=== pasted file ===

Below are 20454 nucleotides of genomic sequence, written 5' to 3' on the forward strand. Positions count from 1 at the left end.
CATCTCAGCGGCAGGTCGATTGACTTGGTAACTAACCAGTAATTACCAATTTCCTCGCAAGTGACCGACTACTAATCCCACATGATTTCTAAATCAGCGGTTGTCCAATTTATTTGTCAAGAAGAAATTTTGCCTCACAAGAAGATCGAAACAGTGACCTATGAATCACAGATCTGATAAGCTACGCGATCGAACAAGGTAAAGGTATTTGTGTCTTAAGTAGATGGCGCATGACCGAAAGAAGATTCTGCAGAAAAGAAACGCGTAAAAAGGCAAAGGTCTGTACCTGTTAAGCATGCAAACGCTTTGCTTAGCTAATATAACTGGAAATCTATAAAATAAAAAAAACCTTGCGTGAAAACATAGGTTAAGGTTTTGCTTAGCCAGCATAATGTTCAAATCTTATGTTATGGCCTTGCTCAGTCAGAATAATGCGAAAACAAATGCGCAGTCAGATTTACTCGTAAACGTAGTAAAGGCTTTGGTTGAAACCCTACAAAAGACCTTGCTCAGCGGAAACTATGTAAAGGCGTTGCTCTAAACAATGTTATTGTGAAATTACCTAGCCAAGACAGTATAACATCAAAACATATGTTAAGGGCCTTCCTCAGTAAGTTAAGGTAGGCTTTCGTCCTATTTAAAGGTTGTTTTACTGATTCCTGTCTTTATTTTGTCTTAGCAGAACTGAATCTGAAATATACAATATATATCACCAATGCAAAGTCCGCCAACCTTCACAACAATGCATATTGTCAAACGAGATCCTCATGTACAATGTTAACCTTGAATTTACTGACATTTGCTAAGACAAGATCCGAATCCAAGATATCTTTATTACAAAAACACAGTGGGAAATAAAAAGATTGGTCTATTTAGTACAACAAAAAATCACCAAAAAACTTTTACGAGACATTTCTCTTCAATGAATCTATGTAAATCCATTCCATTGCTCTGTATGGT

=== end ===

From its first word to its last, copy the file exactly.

Below are 20454 nucleotides of genomic sequence, written 5' to 3' on the forward strand. Positions count from 1 at the left end.
CATCTCAGCGGCAGGTCGATTGACTTGGTAACTAACCAGTAATTACCAATTTCCTCGCAAGTGACCGACTACTAATCCCACATGATTTCTAAATCAGCGGTTGTCCAATTTATTTGTCAAGAAGAAATTTTGCCTCACAAGAAGATCGAAACAGTGACCTATGAATCACAGATCTGATAAGCTACGCGATCGAACAAGGTAAAGGTATTTGTGTCTTAAGTAGATGGCGCATGACCGAAAGAAGATTCTGCAGAAAAGAAACGCGTAAAAAGGCAAAGGTCTGTACCTGTTAAGCATGCAAACGCTTTGCTTAGCTAATATAACTGGAAATCTATAAAATAAAAAAAACCTTGCGTGAAAACATAGGTTAAGGTTTTGCTTAGCCAGCATAATGTTCAAATCTTATGTTATGGCCTTGCTCAGTCAGAATAATGCGAAAACAAATGCGCAGTCAGATTTACTCGTAAACGTAGTAAAGGCTTTGGTTGAAACCCTACAAAAGACCTTGCTCAGCGGAAACTATGTAAAGGCGTTGCTCTAAACAATGTTATTGTGAAATTACCTAGCCAAGACAGTATAACATCAAAACATATGTTAAGGGCCTTCCTCAGTAAGTTAAGGTAGGCTTTCGTCCTATTTAAAGGTTGTTTTACTGATTCCTGTCTTTATTTTGTCTTAGCAGAACTGAATCTGAAATATACAATATATATCACCAATGCAAAGTCCGCCAACCTTCACAACAATGCATATTGTCAAACGAGATCCTCATGTACAATGTTAACCTTGAATTTACTGACATTTGCTAAGACAAGATCCGAATCCAAGATATCTTTATTACAAAAACACAGTGGGAAATAAAAAGATTGGTCTATTTAGTACAACAAAAAATCACCAAAAAACTTTTACGAGACATTTCTCTTCAATGAATCTATGTAAATCCATTCCATTGCTCTGTATGGT